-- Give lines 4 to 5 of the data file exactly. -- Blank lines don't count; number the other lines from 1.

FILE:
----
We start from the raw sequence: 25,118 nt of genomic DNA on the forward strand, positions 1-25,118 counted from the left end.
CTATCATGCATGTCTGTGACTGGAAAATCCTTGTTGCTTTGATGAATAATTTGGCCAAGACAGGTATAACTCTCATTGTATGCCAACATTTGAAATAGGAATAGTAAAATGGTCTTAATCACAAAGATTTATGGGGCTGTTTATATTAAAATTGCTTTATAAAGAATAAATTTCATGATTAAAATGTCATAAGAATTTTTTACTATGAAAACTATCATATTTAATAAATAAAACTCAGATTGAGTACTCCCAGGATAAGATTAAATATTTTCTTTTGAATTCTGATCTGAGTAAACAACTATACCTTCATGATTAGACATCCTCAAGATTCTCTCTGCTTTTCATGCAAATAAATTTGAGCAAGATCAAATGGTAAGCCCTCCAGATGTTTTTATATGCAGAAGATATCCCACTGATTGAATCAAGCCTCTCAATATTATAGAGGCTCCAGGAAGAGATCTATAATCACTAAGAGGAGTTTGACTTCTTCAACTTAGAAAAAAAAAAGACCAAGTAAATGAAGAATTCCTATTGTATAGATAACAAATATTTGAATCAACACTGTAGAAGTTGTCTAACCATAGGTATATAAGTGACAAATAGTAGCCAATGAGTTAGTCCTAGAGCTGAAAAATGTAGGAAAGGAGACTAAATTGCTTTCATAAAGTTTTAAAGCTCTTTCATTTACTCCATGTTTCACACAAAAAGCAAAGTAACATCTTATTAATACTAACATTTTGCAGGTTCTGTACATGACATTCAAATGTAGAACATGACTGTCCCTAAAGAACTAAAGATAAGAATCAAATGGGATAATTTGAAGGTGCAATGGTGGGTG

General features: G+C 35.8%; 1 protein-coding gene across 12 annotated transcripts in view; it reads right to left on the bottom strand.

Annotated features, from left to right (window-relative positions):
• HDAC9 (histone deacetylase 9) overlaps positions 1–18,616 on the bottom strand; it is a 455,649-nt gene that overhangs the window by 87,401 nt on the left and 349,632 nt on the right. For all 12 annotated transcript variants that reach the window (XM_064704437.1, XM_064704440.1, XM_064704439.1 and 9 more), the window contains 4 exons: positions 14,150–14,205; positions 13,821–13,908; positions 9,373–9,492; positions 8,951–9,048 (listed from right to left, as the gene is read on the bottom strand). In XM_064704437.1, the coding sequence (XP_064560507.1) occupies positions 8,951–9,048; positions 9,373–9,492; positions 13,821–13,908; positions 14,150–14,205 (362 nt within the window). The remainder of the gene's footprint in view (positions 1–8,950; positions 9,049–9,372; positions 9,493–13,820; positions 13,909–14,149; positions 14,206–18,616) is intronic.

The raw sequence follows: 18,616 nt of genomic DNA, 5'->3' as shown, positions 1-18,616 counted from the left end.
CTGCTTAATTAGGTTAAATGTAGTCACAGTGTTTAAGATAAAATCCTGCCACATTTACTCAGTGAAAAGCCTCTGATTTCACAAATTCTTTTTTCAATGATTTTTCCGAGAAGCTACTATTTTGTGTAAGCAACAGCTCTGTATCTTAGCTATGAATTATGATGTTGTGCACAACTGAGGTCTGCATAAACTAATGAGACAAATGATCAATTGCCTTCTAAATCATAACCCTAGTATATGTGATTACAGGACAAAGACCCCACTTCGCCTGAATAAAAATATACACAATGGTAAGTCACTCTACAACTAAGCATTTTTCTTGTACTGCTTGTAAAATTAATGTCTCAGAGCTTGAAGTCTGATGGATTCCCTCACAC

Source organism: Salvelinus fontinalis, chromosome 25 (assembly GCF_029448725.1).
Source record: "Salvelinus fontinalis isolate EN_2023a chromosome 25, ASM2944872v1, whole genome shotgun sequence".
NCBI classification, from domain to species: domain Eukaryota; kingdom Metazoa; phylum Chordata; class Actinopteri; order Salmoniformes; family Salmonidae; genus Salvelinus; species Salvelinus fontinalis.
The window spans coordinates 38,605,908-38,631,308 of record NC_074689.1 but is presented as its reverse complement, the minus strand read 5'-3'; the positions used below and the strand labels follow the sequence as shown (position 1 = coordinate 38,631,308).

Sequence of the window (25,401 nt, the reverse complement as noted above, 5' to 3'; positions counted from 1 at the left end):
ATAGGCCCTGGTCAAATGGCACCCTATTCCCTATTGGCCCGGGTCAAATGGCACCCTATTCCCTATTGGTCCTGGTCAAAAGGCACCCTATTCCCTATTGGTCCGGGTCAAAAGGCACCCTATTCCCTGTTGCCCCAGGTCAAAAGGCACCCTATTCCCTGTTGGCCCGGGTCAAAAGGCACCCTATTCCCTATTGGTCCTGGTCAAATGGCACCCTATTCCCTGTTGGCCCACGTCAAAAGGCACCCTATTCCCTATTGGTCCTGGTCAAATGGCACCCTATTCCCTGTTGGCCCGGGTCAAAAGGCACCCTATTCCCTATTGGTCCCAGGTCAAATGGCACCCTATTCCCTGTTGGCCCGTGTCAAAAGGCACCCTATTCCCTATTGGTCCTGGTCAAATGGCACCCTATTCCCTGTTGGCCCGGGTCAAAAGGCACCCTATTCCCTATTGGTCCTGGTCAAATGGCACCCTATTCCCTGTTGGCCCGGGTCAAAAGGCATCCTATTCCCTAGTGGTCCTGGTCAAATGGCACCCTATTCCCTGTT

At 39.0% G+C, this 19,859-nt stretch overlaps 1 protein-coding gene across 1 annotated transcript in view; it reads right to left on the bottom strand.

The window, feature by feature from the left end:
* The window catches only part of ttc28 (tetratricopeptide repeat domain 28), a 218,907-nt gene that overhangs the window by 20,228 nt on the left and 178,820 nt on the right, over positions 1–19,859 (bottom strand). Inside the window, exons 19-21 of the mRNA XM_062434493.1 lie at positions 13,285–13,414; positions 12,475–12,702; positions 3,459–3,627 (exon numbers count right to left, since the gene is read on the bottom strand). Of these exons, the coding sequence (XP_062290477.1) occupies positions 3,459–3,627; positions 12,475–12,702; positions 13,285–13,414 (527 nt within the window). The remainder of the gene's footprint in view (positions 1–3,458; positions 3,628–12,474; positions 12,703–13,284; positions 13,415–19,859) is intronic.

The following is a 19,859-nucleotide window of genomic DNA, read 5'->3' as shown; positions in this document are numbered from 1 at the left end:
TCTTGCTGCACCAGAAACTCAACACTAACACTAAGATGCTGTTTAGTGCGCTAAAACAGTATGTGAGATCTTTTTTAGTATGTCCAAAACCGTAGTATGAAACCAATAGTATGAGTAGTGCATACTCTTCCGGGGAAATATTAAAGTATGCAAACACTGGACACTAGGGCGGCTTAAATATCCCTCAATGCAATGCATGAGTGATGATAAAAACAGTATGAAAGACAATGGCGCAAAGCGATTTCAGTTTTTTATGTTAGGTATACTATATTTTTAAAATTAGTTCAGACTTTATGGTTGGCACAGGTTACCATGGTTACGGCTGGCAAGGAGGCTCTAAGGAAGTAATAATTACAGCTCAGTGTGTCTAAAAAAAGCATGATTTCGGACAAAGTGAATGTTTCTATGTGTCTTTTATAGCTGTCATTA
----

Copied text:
Annotated features, from left to right (window-relative positions):
• HDAC9 (histone deacetylase 9) overlaps positions 1–18,616 on the bottom strand; it is a 455,649-nt gene that overhangs the window by 87,401 nt on the left and 349,632 nt on the right. For all 12 annotated transcript variants that reach the window (XM_064704437.1, XM_064704440.1, XM_064704439.1 and 9 more), the window contains 4 exons: positions 14,150–14,205; positions 13,821–13,908; positions 9,373–9,492; positions 8,951–9,048 (listed from right to left, as the gene is read on the bottom strand). In XM_064704437.1, the coding sequence (XP_064560507.1) occupies positions 8,951–9,048; positions 9,373–9,492; positions 13,821–13,908; positions 14,150–14,205 (362 nt within the window). The remainder of the gene's footprint in view (positions 1–8,950; positions 9,049–9,372; positions 9,493–13,820; positions 13,909–14,149; positions 14,206–18,616) is intronic.